We humans have cast our lot together. Trusting each other is the only way we’re going to get anything done.
Your life is a series of moments. You can enjoy them, or you can wish them away. It’s your choice.
Here’s the thing I’ve learned: funerals matter. When a friend helps you through a funeral, you never forget it.
There are two types of negotiation. The kind where you don’t care what kind of reputation you’re creating, like a hostage negotiation. The other kind of negotiation is when you’re negotiating prices and terms with people that you’re eventually going to have to work with.
The big question — How would I want this handled if I were on the other side? — doesn’t simplify problems, it illuminates their complexity, which is exactly what is required to solve them.
If you ask people what they want for their children, most will tell you that they just want their kids to grow up to be happy.
Personally, and in business, mastering people skills is life’s big difference-maker. It’s not easy, but important skills are rarely intuitive. Mastering the art of winning people over is the difference between being surrounded by support and enthusiasm versus having do everything on your own.
Group relationships are complex. But they’re worth it.
If you’re forced to co-exist with a poison person, don’t make the mistake of letting them inject their venom into your life. They may be the killjoy, but you’re the one inviting them to dinner every night.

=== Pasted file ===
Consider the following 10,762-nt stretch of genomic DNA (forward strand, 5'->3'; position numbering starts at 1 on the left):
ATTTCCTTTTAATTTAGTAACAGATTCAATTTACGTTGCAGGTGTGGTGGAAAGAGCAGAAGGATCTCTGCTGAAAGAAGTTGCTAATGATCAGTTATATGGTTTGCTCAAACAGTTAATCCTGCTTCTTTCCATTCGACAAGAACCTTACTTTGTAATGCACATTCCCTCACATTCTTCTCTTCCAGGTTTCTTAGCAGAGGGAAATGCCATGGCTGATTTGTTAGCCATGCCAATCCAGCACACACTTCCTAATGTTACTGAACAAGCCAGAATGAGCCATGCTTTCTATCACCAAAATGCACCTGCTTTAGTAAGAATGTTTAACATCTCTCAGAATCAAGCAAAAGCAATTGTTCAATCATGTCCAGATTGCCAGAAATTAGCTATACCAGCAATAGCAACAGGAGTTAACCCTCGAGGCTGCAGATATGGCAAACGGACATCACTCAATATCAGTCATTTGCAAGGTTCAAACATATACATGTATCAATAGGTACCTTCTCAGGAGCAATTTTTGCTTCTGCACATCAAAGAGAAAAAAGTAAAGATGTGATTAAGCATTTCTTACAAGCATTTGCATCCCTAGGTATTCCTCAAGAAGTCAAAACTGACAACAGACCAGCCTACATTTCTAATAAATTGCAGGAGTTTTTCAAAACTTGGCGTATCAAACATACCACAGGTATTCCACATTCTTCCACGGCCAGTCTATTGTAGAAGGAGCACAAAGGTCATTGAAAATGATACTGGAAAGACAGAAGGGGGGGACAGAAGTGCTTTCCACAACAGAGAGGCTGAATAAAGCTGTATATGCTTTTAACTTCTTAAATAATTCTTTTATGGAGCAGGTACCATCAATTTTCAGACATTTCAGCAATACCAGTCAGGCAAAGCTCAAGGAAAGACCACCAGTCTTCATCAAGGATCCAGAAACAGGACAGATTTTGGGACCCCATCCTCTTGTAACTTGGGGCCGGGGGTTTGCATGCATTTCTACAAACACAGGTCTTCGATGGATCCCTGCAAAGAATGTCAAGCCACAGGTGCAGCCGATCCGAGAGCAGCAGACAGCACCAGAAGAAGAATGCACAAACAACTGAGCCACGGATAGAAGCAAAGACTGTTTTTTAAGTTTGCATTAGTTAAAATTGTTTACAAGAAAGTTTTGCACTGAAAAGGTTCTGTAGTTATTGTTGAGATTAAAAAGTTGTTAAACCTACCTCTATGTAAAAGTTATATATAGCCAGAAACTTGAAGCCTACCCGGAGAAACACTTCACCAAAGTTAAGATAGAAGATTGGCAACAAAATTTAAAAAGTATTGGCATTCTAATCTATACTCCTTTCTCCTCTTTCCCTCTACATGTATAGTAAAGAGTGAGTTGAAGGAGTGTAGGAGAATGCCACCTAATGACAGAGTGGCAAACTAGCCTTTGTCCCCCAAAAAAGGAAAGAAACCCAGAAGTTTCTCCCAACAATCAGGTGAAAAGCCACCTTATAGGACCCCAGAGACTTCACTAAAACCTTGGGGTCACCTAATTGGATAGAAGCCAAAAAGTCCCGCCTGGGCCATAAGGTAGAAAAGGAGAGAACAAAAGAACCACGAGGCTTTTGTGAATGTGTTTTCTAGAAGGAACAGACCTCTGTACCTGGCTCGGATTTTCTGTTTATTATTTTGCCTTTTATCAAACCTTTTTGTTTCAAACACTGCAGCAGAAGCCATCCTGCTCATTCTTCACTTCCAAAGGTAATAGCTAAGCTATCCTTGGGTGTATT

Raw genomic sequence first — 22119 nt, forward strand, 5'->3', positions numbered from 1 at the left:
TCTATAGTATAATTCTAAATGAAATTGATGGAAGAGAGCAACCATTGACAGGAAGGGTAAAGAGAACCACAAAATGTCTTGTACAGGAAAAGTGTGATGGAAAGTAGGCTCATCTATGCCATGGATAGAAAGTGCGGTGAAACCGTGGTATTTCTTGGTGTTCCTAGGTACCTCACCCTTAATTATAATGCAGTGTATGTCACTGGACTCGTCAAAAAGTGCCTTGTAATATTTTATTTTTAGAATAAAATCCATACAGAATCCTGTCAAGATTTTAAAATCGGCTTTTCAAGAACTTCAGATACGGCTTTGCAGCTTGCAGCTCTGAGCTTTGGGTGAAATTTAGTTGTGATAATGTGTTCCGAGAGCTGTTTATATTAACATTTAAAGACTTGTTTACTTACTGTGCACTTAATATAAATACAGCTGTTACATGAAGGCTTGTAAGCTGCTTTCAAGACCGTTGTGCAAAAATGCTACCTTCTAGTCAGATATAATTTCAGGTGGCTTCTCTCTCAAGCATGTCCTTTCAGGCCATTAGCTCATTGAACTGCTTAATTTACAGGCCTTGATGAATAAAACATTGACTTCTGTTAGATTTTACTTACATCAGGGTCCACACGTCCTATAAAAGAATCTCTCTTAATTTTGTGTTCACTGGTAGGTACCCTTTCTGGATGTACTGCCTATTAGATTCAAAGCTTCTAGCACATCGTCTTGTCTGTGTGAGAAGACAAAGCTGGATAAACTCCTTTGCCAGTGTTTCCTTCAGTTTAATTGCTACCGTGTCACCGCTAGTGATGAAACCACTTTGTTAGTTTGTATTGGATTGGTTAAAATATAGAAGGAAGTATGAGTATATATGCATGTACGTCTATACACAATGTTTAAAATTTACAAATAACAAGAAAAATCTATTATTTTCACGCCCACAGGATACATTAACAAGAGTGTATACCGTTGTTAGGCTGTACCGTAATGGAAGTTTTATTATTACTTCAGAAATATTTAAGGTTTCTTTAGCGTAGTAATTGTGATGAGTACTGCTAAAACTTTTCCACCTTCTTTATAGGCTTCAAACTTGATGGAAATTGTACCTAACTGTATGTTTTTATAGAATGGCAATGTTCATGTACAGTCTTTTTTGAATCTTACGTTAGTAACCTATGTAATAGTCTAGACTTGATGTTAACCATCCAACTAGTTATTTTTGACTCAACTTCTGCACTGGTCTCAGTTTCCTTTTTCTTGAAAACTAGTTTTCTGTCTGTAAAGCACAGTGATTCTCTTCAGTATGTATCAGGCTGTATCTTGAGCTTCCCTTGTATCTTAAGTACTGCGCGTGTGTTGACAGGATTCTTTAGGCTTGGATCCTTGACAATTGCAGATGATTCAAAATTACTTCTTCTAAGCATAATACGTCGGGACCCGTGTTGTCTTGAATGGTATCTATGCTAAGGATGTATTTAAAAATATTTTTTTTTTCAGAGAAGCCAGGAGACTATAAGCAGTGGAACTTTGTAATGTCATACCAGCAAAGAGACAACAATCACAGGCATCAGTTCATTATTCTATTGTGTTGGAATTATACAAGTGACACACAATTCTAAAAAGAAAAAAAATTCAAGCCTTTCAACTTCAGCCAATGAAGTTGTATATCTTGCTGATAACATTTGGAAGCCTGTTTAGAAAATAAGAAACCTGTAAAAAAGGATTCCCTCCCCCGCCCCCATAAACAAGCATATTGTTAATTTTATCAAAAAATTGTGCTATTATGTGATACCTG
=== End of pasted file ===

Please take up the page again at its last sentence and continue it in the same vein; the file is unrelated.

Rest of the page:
If you’ve already abandoned your resolution, or you’re wavering, try reframing it into an intention. You’ll feel better about it, and you can go back to it all year long.
Life is too short to have — or to be — a bad friend. If you see yourself in any of these, it’s not too late to change. And if these remind you of someone you know, you might want to consider an intervention.
When you pause, you breathe, which makes you physically stronger, and you clear your mind, which enables you to think more strategically.
We’ve all known people who touted the merits of their best (perceived) traits without realizing that they carried them to such extremes that people found them off putting.
The 60 percent principle is my new mantra. If I want it, and I’m close to 60 percent confident that I can do it, I’m going for it.
There’s a great scene in the 1980s movie “When Peggy Sue Got Married.” Kathleen Turner’s time travels go back to high school. Already having lived much of her adult life, she confidently tells her math teacher, “Mr. Snelgrove, I happen to know that in the future I will not have the slightest use for algebra.”